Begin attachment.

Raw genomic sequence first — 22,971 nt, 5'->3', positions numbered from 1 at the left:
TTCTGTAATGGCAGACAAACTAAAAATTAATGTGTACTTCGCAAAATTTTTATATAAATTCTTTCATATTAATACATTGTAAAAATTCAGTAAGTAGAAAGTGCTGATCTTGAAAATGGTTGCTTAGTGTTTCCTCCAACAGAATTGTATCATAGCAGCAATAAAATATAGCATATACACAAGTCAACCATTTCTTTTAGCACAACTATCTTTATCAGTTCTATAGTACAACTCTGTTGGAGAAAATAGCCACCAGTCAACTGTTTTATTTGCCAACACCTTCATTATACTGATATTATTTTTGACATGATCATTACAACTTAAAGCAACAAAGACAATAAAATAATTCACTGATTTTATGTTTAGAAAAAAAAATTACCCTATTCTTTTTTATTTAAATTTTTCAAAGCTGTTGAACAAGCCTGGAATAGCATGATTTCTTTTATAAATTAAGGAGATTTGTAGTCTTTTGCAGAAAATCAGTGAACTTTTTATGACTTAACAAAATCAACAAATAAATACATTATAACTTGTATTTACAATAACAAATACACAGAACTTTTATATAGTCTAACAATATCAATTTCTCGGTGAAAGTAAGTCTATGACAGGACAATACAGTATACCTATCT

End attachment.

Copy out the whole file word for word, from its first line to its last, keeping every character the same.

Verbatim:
Raw genomic sequence first — 22,971 nt, 5'->3', positions numbered from 1 at the left:
TTCTGTAATGGCAGACAAACTAAAAATTAATGTGTACTTCGCAAAATTTTTATATAAATTCTTTCATATTAATACATTGTAAAAATTCAGTAAGTAGAAAGTGCTGATCTTGAAAATGGTTGCTTAGTGTTTCCTCCAACAGAATTGTATCATAGCAGCAATAAAATATAGCATATACACAAGTCAACCATTTCTTTTAGCACAACTATCTTTATCAGTTCTATAGTACAACTCTGTTGGAGAAAATAGCCACCAGTCAACTGTTTTATTTGCCAACACCTTCATTATACTGATATTATTTTTGACATGATCATTACAACTTAAAGCAACAAAGACAATAAAATAATTCACTGATTTTATGTTTAGAAAAAAAAATTACCCTATTCTTTTTTATTTAAATTTTTCAAAGCTGTTGAACAAGCCTGGAATAGCATGATTTCTTTTATAAATTAAGGAGATTTGTAGTCTTTTGCAGAAAATCAGTGAACTTTTTATGACTTAACAAAATCAACAAATAAATACATTATAACTTGTATTTACAATAACAAATACACAGAACTTTTATATAGTCTAACAATATCAATTTCTCGGTGAAAGTAAGTCTATGACAGGACAATACAGTATACCTATCT